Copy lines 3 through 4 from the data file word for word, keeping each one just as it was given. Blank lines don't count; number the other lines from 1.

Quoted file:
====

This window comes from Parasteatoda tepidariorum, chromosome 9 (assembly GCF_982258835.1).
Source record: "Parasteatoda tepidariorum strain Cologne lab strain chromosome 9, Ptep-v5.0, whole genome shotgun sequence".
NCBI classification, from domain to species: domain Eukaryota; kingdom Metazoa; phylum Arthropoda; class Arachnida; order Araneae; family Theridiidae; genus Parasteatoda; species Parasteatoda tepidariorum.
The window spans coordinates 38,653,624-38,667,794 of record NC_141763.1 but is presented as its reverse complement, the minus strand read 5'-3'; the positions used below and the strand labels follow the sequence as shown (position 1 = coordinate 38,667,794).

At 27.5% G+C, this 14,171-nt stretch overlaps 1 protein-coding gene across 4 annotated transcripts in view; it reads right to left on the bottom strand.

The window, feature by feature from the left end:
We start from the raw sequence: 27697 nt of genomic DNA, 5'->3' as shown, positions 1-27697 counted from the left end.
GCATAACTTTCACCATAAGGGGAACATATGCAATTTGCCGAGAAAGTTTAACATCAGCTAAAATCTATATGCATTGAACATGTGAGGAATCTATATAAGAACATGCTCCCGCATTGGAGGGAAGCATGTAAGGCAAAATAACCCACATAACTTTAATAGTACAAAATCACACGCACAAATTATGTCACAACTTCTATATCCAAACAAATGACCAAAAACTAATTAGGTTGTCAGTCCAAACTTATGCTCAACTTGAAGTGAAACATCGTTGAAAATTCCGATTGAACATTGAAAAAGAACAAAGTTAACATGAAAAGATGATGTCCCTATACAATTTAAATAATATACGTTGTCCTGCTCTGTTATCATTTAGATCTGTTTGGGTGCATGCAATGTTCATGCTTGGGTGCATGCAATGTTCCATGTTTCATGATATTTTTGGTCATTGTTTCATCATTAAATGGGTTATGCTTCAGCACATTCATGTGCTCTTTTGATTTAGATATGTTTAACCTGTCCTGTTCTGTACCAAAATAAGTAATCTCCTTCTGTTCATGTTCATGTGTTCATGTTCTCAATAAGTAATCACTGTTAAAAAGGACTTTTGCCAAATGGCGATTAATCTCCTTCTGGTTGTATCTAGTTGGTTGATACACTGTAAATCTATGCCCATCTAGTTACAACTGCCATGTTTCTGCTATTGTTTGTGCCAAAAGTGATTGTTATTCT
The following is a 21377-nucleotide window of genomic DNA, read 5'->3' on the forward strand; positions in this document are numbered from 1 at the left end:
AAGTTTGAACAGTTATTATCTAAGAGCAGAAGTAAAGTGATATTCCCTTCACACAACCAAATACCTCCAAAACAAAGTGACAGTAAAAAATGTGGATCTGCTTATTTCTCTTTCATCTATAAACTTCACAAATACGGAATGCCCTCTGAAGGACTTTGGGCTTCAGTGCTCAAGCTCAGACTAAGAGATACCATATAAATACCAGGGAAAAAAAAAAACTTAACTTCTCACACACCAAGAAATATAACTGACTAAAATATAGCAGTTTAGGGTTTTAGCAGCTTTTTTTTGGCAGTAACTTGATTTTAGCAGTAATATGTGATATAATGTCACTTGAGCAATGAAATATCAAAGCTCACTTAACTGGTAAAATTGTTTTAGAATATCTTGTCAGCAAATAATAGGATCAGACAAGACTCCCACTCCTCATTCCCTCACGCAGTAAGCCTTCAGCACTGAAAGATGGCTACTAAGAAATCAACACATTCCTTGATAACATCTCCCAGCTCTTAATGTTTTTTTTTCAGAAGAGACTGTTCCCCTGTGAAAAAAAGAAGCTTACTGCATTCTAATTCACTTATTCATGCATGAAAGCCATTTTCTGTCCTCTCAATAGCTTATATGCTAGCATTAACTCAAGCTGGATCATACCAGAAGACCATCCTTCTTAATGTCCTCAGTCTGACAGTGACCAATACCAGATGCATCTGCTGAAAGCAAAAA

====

NCBI classification, from domain to species: domain Eukaryota; kingdom Metazoa; phylum Arthropoda; class Arachnida; order Araneae; family Theridiidae; genus Parasteatoda; species Parasteatoda tepidariorum.
The window spans coordinates 38,653,624-38,667,794 of record NC_141763.1 but is presented as its reverse complement, the minus strand read 5'-3'; the positions used below and the strand labels follow the sequence as shown (position 1 = coordinate 38,667,794).